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Kraft punk

Ahead of his Camden Assembly gig with A.Skillz, Krafty Kuts reveals the story behind their seminal dance music

06 February, 2020 — By Dan Carrier

A.Skillz and Krafty Kuts are set to play Camden Assembly

THEY are the duo putting a whole new twist on funk and disco – and now producers A.Skillz and Krafty Kuts are bringing their basslines to Camden Town.

The pair, known for such seminal dance music numbers as Tricka Technology, are appearing at the Assembly on February 28, in an exclusive London gig on a global tour.

Here’s the lowdown on what makes Krafty Kuts tick:

How did you two first meet and start working together?

KK: Myself & Mr A.Skillz met in my record shop when he brought in an early version of Tricka Technology. I knew when I first met him, he was a clever chap. I had heard about him as a DJ and we just struck up a great friendship. We chat every week about music and life, and I love him like a brother. He is so talented and I love doing work with him as we always come up with something new fresh and exciting.

With your music often based on samples and funky loops, whose work are you most influenced by?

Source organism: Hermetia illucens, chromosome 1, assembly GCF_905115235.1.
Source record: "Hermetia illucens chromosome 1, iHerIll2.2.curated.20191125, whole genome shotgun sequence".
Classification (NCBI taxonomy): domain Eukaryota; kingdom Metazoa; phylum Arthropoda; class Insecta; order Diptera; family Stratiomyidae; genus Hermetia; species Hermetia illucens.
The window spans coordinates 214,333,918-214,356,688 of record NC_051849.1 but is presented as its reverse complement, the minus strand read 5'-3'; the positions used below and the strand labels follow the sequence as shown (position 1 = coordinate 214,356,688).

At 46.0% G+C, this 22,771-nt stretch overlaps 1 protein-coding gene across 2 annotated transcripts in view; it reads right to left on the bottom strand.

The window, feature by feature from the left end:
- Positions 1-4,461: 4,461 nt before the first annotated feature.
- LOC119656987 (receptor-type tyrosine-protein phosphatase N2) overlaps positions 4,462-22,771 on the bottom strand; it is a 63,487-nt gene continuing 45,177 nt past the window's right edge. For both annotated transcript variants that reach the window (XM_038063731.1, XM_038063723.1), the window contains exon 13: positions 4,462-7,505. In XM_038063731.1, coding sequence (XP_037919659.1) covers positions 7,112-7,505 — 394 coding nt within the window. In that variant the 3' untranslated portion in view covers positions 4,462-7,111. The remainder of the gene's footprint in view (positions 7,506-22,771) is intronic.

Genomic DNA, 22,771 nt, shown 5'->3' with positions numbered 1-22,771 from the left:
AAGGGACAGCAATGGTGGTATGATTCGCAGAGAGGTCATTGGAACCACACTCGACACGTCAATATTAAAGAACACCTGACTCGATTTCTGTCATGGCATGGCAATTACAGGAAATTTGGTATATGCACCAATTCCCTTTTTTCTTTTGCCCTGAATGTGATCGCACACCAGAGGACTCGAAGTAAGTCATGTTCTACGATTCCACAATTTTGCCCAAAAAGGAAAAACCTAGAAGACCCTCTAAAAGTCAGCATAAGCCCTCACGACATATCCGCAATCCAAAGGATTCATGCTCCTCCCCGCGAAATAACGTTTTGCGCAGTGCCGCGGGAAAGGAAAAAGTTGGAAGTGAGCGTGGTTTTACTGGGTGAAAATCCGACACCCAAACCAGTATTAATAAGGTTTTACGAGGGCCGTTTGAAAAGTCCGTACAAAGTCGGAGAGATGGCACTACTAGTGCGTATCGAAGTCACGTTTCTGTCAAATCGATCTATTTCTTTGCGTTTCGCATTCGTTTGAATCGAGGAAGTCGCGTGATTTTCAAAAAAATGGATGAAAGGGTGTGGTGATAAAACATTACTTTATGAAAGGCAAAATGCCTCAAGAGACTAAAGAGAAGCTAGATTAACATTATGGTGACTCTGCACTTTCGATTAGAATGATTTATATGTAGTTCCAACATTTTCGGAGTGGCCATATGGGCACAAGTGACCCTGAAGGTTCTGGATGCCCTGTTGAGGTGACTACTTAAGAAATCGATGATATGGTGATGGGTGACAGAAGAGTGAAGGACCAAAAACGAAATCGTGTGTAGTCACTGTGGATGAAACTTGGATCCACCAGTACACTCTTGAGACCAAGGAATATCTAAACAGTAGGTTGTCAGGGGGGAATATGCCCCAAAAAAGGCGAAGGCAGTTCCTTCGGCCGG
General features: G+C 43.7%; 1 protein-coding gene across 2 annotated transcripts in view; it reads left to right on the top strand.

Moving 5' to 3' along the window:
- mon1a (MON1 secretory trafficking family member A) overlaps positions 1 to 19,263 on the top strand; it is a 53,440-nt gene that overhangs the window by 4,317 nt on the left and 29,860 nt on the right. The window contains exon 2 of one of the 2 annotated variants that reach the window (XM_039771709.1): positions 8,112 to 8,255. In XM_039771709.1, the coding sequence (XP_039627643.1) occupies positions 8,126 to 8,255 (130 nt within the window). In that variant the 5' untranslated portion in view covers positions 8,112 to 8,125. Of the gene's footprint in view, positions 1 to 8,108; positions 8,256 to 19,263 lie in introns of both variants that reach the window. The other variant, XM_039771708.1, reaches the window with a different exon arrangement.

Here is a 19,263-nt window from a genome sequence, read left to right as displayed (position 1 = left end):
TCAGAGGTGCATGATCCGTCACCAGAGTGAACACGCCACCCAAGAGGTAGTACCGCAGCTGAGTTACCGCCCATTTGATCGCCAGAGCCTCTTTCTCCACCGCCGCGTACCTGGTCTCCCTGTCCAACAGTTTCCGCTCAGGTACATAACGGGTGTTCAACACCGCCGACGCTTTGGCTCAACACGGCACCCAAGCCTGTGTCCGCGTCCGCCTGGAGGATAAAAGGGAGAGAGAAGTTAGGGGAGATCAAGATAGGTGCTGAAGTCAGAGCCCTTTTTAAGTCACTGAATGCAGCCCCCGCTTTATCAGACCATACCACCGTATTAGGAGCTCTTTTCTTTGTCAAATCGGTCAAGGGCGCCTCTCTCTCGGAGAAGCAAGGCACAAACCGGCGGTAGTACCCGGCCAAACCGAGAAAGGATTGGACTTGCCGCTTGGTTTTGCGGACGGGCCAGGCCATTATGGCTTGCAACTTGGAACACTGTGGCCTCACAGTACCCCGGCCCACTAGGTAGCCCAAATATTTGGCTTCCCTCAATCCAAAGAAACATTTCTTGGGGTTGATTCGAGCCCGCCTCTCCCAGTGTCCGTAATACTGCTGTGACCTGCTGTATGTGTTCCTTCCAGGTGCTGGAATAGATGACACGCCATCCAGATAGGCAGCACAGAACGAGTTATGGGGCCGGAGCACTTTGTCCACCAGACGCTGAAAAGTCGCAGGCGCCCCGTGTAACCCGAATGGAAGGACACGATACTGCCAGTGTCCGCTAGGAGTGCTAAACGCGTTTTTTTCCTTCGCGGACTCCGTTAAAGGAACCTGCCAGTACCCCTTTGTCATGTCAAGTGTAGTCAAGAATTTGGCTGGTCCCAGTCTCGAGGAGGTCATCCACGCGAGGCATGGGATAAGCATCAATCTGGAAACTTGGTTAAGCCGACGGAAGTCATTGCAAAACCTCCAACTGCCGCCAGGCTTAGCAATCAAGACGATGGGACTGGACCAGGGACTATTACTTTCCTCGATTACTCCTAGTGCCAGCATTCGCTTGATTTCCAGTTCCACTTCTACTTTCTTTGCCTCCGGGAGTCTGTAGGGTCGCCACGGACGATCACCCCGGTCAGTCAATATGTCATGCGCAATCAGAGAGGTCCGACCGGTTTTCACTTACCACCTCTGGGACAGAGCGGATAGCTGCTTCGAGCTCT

KK: I have so many musical influences, from DJs to producers to bands, but the ones that helped create my path and inspire me to become who I am today are James Brown, Prince, Kool & The Gang, Egyptian Lover, Twighlight 22, The JB’s, DJ Jazzy Jeff, DJ Cashmoney, Double D & Steinski, Kurtis Mantronik, Fatboy Slim, Freestylers, Coldcut, Hashim, Prodigy, Cybertron, Kraftwerk, Sugarhill Gang, Earth Wind & Fire… Our influences cover all angles, from hip-hop, funk and electronic music.

What was the first album and single you bought?

KK: One Step Beyond by Madness, and The Specials’ Too Much Too Young.

Music you loved as kids?

KK: I loved 2 Tone, ska and electro, and as I slowly got into hip-hop and funk it then was an open door to all things funky. I collected records from about the age of 13 when I first got a record and tape stack unit. I used to make megamixes at home with that as well.

Where did you first go raving and where did you cut your teeth as DJs?

KK: I started raving at a club called Sterns, in Worthing on the south coast. This place was amazing, with four floors and was one of the early dance, rave events that helped develop so many jungle, drum ’n’ bass and Techno DJs today. I got my first DJ gig there and it gave me the passion and inspiration to pursue my career as a DJ and producer.

Favourite places to DJ – club, festival, bedroom?

KK: There are too many to mention, but the obvious ones are Fabric, Cable, Big Day Out Festival (Australia/ NZ), Field Day Festival (Australia), Funky Buddha Lounge Brighton, Glastonbury and Shambala.

How do constant advances in technology help or hinder?

KK: It helps because your music will sound better. Yes, it does take a while to get to grips with new plug-ins and equipment, but after a few days the outcome is much more positive.

Did you play musical instruments as kids? Do you still today?

KK: I don’t, but I wish I had learned to play the piano. I played around with a keyboard but my musical instrument became the turntable.

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